Wednesday, January 4, 2012

Perrelet Turbine a Proud Hallmark of its Founder's Invention

Beneath the hands of the Perrelet Turbine and above the dial backdrop, often decorated with a eye catching motif, a representation of a Turbine spins back and forth.

The blades swivel creating constant motion on the dial,  and is the front component of a new take on Perrelet's original "double rotor" Collection.
 Perrelet utilized the original "double rotor  calibre (Perrelet P-181), patented in 1995,  for the Turbine Collection. The Perrelet P-181 is fixed with two rotors, one on the dial and the other on the case back. The rotor on the dial is a moving testimony to the horological break through invented by Perrelet's founder Abraham Louis Perrelet in 1770. He invented the self-winding concept, whereby the motion of a person can wind  the mainspring thereby providing energy to power the watch. This is what is known as an automatic timepiece.
Perrelet Double Rotor

At BaselWorld 2009, Perrelet unveiled an entirely new dimension of the "double rotor' by drawing inspiration from the field of aeronautics.  The Turbine Timepiece has quickly become the companies signature model, not because of its highly complex complications, but for its popular attraction.

I have often wondered why the idea of a Turbine prompted Perrelet's design of its collection, but in actual fact it stems from clear rationality. A turbine is a rotary engine which transforms energy from a flow of matter and converts it into useful work. (Source: Wikipedia) The premise of transforming undirected naturally occurring energy into useful work is both that of the Turbine and the Rotor, thus the depiction of the Turbine on dial of the Perrelet is nothing short of brilliant.  Not only is the idea brilliant, but entirely captivating, which accounts for the enormous popularity of the Perrelet Turbine collection. Of course there are many types of Turbines.  The stark slender wind turbines which congregate on open fields using wind to create electrical energy to the highly complex steam turbines used in nuclear power plants.  In designing the Perrelet Turbine timepiece, Perrelet drew on the field of aeronautics and the powerful gas turbines used in planes.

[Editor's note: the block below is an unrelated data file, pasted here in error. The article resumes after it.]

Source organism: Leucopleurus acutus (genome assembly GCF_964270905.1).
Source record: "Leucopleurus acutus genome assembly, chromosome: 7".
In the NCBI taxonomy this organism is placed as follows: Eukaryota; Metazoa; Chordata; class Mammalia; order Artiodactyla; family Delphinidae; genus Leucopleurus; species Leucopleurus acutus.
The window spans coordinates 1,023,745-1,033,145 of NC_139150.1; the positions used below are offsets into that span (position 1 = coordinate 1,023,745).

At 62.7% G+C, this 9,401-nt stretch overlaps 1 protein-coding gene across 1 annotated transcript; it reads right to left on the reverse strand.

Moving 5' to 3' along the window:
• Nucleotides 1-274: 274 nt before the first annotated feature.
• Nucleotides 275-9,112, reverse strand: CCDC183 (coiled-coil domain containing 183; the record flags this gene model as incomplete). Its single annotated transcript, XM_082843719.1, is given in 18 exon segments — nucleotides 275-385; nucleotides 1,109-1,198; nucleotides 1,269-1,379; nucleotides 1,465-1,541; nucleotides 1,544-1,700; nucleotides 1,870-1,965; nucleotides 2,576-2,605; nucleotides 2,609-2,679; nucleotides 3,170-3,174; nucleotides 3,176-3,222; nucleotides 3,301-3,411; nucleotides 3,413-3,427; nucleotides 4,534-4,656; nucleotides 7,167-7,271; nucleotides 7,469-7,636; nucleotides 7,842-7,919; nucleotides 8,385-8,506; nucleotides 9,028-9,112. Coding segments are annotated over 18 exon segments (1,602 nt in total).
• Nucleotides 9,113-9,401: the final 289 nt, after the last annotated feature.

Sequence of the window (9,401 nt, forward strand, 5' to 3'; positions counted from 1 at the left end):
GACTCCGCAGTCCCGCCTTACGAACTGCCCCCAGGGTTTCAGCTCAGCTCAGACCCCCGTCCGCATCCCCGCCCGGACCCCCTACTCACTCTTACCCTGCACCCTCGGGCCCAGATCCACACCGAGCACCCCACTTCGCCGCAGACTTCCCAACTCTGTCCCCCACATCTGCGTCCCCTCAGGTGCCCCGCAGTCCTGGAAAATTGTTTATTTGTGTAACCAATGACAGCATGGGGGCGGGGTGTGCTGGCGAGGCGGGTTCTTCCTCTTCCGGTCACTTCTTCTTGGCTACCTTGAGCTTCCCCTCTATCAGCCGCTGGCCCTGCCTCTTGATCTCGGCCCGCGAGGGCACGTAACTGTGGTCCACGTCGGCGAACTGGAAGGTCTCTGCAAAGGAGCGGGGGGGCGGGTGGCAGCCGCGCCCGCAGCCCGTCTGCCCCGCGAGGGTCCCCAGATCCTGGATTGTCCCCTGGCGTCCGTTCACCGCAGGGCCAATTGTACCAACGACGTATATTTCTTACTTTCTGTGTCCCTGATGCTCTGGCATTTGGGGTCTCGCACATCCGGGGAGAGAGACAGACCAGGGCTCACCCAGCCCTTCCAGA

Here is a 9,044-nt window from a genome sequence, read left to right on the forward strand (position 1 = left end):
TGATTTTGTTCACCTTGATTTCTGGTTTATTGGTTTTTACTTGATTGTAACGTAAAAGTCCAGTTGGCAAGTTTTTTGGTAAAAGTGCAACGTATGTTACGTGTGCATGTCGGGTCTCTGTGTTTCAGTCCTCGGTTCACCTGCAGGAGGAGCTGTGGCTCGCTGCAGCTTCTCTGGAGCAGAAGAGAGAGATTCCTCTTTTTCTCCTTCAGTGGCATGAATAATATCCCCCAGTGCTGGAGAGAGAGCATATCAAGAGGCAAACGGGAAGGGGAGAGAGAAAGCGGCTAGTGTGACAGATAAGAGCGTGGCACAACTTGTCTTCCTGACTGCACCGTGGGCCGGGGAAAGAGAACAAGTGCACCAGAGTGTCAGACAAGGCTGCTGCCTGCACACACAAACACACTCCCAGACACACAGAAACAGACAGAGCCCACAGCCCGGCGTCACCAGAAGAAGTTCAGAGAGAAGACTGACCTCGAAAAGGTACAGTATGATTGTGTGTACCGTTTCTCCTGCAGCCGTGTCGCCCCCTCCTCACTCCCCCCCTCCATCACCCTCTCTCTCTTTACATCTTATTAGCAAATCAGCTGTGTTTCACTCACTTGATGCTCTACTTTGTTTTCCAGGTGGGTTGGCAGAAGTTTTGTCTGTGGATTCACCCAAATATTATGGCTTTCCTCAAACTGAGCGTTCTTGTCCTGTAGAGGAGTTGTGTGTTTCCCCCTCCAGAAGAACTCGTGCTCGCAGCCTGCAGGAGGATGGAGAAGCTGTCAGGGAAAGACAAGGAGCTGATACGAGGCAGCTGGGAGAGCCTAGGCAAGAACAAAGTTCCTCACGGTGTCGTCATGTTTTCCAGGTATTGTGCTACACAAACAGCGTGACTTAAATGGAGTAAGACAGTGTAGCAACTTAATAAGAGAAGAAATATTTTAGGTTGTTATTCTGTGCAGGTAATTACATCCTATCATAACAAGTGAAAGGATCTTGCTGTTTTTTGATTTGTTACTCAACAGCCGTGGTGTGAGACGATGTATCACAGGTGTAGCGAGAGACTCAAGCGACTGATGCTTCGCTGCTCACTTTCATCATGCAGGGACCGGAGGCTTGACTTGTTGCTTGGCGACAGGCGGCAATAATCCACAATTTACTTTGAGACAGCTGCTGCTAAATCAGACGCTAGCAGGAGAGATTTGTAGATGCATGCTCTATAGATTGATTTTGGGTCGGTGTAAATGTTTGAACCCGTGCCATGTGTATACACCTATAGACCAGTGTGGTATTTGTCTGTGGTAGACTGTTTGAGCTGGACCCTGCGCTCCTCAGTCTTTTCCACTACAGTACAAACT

Perrelet has introduced many Turbine Models created to suit many tastes.  Perrelet did not change its movement, but rather substituted a rather plain looking dial side oscillating weight with memorizing blades, providing eye catching movements and changing bands of color and design every time the wearer moves his arm. Perrelet used its tried and tested double rotor movement Perrelet P-181 to make what was good even better, and it worked. It worked to such an extent that the Perrelet Turbine has infiltrated beyond watch aficionados to the general public just like the Rolex Oyster's, Cartier Roadster, Audemar Piguet Royal Oaks and IWC Portugeuse.  This is the type of design watch manufactures clamber for - a design that will thrust them into the limelight and hang on the lips of the "man on the street".

Perrelet has taken its design an slightly adjusted it in size and color to suit the taste of the watch wearers. For example the TURBINE XL is recognized by its roomy 50mm case and Turbine XS is measured at a diminutive 41mm. Perrelet Turbine is extremely versatile in that it does not alter the dial in any way, but rather moves above it -like actors against a backdrop where the scenes change at the whim of the director. Perrelet has indeed used a variety of scenes to create Special Edition Collections. The Turbine poker adds a sense of excitement to the watch dial and The Turbine America a sense of patriotism. The Turbine Playing with Fire is burning hot (can you wear it on your wrist). The latest embraces Manga in its Turbine Erotic Limited Edition and is for eyes 18 years and older.

Below is a You Tube Clip of the Perrelet Turbine in action.


  1. WOW this watch is sooo cool, I've never heard of them before now, will be looking out for one now.

  2. This brand is crap and they know it. That turbine is a dirty little lie and it is only a plate superposed on top of a dial. This is crap!

  3. If you had a bad experience with a Perrelet timepiece then I can understand your misgivings, in regard to the turbine - I do not think they stress the functional aspect of the turbine but rather the aesthetic appeal.